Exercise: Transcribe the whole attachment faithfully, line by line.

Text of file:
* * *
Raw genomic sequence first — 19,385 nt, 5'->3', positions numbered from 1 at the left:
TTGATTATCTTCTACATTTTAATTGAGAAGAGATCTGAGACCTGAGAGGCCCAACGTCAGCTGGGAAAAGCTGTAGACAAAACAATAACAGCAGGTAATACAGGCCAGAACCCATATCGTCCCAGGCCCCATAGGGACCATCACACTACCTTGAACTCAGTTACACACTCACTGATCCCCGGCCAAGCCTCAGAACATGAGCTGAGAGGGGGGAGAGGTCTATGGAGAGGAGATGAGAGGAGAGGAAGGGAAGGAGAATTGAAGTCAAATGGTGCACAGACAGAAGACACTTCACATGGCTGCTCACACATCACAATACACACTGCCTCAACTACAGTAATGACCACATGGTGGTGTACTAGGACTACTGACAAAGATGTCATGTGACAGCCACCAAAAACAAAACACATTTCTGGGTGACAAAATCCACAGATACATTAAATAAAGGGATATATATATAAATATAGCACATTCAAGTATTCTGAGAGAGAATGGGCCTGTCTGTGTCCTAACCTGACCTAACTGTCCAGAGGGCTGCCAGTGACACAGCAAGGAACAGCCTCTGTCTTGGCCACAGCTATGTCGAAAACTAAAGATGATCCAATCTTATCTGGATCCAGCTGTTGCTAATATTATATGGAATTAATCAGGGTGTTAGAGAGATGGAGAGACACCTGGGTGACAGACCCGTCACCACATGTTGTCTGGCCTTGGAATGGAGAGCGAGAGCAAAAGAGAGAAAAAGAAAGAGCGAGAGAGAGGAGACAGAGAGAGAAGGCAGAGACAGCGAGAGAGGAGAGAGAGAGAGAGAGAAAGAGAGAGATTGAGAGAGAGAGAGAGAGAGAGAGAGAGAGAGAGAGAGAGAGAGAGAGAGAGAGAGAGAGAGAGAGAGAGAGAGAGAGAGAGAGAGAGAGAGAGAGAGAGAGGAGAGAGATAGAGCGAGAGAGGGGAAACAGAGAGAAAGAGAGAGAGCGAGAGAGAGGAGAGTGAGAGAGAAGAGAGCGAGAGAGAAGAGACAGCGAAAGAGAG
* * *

Raw genomic sequence first — 19,385 nt, 5'->3', positions numbered from 1 at the left:
TTGATTATCTTCTACATTTTAATTGAGAAGAGATCTGAGACCTGAGAGGCCCAACGTCAGCTGGGAAAAGCTGTAGACAAAACAATAACAGCAGGTAATACAGGCCAGAACCCATATCGTCCCAGGCCCCATAGGGACCATCACACTACCTTGAACTCAGTTACACACTCACTGATCCCCGGCCAAGCCTCAGAACATGAGCTGAGAGGGGGGAGAGGTCTATGGAGAGGAGATGAGAGGAGAGGAAGGGAAGGAGAATTGAAGTCAAATGGTGCACAGACAGAAGACACTTCACATGGCTGCTCACACATCACAATACACACTGCCTCAACTACAGTAATGACCACATGGTGGTGTACTAGGACTACTGACAAAGATGTCATGTGACAGCCACCAAAAACAAAACACATTTCTGGGTGACAAAATCCACAGATACATTAAATAAAGGGATATATATATAAATATAGCACATTCAAGTATTCTGAGAGAGAATGGGCCTGTCTGTGTCCTAACCTGACCTAACTGTCCAGAGGGCTGCCAGTGACACAGCAAGGAACAGCCTCTGTCTTGGCCACAGCTATGTCGAAAACTAAAGATGATCCAATCTTATCTGGATCCAGCTGTTGCTAATATTATATGGAATTAATCAGGGTGTTAGAGAGATGGAGAGACACCTGGGTGACAGACCCGTCACCACATGTTGTCTGGCCTTGGAATGGAGAGCGAGAGCAAAAGAGAGAAAAAGAAAGAGCGAGAGAGAGGAGACAGAGAGAGAAGGCAGAGACAGCGAGAGAGGAGAGAGAGAGAGAGAGAAAGAGAGAGATTGAGAGAGAGAGAGAGAGAGAGAGAGAGAGAGAGAGAGAGAGAGAGAGAGAGAGAGAGAGAGAGAGAGAGAGAGAGAGAGAGAGAGAGAGAGAGAGAGAGAGGAGAGAGATAGAGCGAGAGAGGGGAAACAGAGAGAAAGAGAGAGAGCGAGAGAGAGGAGAGTGAGAGAGAAGAGAGCGAGAGAGAAGAGACAGCGAAAGAGAG